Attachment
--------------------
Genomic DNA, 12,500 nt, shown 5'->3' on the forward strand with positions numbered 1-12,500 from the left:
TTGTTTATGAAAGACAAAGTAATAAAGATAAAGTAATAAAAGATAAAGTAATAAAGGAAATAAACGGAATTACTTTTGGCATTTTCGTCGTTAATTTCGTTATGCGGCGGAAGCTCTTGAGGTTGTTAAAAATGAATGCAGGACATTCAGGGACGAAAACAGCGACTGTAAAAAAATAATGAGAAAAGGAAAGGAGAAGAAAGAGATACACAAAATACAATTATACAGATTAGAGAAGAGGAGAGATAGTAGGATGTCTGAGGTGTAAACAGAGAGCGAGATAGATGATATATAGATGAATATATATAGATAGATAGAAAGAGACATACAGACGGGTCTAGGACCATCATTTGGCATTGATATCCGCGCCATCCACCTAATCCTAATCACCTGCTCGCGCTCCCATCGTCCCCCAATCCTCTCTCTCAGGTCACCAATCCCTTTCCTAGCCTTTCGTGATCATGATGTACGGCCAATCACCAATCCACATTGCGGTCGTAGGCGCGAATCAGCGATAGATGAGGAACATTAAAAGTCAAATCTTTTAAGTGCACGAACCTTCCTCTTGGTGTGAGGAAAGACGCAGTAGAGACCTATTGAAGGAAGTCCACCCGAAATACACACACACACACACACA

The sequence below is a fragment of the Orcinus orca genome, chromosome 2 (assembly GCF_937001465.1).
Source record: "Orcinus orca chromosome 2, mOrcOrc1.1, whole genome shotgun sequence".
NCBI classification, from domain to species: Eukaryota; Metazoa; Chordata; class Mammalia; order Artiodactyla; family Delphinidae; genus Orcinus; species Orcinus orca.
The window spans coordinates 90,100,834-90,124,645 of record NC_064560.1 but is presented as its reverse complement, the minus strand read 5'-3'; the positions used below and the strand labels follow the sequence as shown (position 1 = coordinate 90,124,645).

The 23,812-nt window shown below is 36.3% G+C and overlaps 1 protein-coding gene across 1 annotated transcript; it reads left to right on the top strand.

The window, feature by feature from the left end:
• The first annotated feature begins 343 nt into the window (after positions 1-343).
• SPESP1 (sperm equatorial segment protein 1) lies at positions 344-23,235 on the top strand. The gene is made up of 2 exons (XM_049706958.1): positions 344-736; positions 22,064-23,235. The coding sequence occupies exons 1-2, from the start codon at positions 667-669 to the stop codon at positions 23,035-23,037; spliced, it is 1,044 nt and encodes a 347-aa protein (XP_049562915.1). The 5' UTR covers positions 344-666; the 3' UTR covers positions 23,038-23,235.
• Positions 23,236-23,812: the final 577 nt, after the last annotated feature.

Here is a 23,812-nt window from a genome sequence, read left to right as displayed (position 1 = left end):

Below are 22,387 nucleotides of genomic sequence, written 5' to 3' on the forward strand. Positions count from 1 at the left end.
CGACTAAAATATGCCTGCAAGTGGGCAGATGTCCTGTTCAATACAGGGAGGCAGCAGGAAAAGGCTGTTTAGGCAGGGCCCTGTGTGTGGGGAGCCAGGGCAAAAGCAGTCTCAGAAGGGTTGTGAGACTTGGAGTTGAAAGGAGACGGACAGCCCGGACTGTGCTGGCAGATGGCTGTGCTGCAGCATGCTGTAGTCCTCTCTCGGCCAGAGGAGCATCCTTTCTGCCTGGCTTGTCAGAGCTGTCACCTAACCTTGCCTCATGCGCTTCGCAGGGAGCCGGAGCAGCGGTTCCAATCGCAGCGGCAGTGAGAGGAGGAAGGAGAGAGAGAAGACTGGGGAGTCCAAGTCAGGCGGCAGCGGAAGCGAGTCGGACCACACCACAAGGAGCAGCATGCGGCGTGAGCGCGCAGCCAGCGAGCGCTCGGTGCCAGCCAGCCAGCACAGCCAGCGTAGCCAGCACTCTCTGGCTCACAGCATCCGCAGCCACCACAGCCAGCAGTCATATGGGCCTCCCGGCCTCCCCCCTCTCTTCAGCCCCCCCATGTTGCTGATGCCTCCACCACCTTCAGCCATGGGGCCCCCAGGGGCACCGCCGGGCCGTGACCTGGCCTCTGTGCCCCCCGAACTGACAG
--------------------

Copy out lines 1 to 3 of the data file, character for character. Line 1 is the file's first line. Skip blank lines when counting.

Genomic DNA, 12,500 nt, shown 5'->3' on the forward strand with positions numbered 1-12,500 from the left:
TTGTTTATGAAAGACAAAGTAATAAAGATAAAGTAATAAAAGATAAAGTAATAAAGGAAATAAACGGAATTACTTTTGGCATTTTCGTCGTTAATTTCGTTATGCGGCGGAAGCTCTTGAGGTTGTTAAAAATGAATGCAGGACATTCAGGGACGAAAACAGCGACTGTAAAAAAATAATGAGAAAAGGAAAGGAGAAGAAAGAGATACACAAAATACAATTATACAGATTAGAGAAGAGGAGAGATAGTAGGATGTCTGAGGTGTAAACAGAGAGCGAGATAGATGATATATAGATGAATATATATAGATAGATAGAAAGAGACATACAGACGGGTCTAGGACCATCATTTGGCATTGATATCCGCGCCATCCACCTAATCCTAATCACCTGCTCGCGCTCCCATCGTCCCCCAATCCTCTCTCTCAGGTCACCAATCCCTTTCCTAGCCTTTCGTGATCATGATGTACGGCCAATCACCAATCCACATTGCGGTCGTAGGCGCGAATCAGCGATAGATGAGGAACATTAAAAGTCAAATCTTTTAAGTGCACGAACCTTCCTCTTGGTGTGAGGAAAGACGCAGTAGAGACCTATTGAAGGAAGTCCACCCGAAATACACACACACACACACACA

The sequence below is a fragment of the Orcinus orca genome, chromosome 2 (assembly GCF_937001465.1).